1. Teacher Leaders/Aspiring Leaders – These participants have not yet been “in the chair” but they have worked with/for a principal and are working towards a leadership position. This is an opportunity for them to experience issues from this perspective and to decide what they think would be appropriate. By having the opportunity to experience the consequences of their choices safely within the sim, they gain insights into the different challenges from a leadership perspective without the fallout of making mistakes in real life.
    2. Assistant Principals – In addition to the benefits above, SchoolSims help make APs better leaders and better partners with the principals they support by aligning how they make decisions and identifying effective means of communication.
    3. Early Career Principals – SchoolSims provide new principals an opportunity to further develop their critical thinking skills and to prepare for issues that are bound to arise.
    4. Experienced Principals – SchoolSims provide for rich discussions amongst experienced leaders as they delve more deeply into issues and surface potential systemic opportunities in their buildings while they collect insights from their cohort. Provoking meaningful conversation involving topical issues provides participants a chance to ask for advice and share lessons-learned while maintaining confidentiality.
  2. Coaching/Mentoring – SchoolSims can be leveraged by coaches and mentors with their proteges as a tool to help with decision-making around an issue as well as an opportunity to actually experience the blowback and follow-up that is often difficult to verbalize credibly. Experiencing the simulation multiple times, each time taking a different path, provides participants the opportunity to deal with the what may come from the various stakeholders and see how one decision affects another since the outcomes are not always what is expected.
  3. Principals within their own buildings – There is a benefit to school leaders when they lead a simulation with their own team in their own building. As the group engages in shared simulated decision-making, the discussions encourage teamwork and gain alignment in how decision will be made in real-life.  Further, there is an opportunity to build empathy as the principal is afforded a chance to hear how their team thinks and arrives at decisions. Conversely, the team gains insight into the complexities of leadership so that they can appreciate that though they may not like a decision, they can understand why it was made.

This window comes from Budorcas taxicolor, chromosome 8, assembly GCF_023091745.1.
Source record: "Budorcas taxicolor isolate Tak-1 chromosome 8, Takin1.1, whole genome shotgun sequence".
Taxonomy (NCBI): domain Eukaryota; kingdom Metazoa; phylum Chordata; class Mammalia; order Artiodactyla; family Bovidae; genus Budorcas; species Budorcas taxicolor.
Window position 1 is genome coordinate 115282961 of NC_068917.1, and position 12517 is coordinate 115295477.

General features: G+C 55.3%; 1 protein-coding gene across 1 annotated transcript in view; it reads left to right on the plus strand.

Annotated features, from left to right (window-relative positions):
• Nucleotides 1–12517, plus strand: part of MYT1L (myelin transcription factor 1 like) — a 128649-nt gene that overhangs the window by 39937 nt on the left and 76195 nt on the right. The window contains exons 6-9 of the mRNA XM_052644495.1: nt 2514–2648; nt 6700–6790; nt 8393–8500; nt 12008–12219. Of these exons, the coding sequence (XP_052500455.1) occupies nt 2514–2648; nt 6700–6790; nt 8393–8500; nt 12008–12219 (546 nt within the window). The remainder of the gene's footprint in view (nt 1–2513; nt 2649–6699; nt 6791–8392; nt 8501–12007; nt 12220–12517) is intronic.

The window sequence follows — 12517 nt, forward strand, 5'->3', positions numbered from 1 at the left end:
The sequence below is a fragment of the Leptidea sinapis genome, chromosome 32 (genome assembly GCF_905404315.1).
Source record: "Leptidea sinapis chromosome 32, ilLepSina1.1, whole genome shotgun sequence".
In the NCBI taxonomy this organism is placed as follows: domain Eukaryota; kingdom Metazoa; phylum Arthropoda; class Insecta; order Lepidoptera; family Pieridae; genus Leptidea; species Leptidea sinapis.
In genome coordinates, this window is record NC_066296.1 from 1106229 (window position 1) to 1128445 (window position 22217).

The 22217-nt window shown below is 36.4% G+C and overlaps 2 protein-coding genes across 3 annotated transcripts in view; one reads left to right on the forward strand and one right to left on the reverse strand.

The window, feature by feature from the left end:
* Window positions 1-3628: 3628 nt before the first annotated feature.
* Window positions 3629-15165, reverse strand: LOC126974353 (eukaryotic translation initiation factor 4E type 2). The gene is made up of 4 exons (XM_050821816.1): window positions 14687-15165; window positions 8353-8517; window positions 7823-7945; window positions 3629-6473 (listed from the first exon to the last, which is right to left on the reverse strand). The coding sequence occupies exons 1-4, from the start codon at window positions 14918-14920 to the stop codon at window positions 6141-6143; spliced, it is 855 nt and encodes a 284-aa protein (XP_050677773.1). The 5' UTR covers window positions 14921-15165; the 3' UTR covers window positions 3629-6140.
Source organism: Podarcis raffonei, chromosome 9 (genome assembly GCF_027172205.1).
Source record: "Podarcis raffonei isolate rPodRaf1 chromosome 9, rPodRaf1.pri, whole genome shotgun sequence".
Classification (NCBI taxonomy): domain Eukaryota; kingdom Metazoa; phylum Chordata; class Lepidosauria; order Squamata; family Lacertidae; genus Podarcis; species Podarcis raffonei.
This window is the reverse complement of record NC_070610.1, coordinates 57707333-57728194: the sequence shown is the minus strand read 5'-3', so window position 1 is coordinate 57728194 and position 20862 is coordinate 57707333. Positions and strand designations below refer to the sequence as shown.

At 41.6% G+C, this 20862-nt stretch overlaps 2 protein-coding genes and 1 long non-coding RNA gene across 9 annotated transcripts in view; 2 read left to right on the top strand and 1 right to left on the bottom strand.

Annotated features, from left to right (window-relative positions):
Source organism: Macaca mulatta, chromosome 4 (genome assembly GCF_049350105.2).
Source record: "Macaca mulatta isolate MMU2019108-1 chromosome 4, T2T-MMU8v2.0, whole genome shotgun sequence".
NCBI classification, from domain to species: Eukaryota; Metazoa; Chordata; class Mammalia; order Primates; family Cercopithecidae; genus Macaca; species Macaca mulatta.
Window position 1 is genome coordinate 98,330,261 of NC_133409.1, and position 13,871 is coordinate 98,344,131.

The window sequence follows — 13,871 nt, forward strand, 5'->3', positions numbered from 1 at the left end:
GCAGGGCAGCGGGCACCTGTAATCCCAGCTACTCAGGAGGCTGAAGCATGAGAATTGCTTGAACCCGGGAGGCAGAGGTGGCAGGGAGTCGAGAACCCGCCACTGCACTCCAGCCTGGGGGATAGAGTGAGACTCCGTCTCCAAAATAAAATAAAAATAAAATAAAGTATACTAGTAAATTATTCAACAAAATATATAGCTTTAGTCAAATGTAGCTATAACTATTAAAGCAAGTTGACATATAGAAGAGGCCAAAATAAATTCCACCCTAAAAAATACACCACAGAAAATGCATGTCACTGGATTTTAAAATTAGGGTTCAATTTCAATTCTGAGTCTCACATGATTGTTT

4. Professional Learning Communities – SchoolSims are a great opportunity for PLCs to experience and work collaboratively on a specific topical simulation as they look to identify opportunities to improve teaching skills and the academic performance of students. This type of shared experience allows for more engaging discussion and ongoing communication as the participants will have common reference points, characters, and context.

People are apt to misdiagnose problems during moments of crisis if they do not practice for them.  SchoolSims provides a powerful tool for districts and schools to actively prepare teachers and aspiring and current leaders to face new and complex situations.  While the challenges of today are varied and many, losing focus on the importance of professional development and the building of a leadership pipeline will be devastating. To perform in a crisis, you must feel ready for one.  SchoolSims, whether deployed in-person or virtually, teaches participants to breath, recognize the situation, and execute a plan with confidence.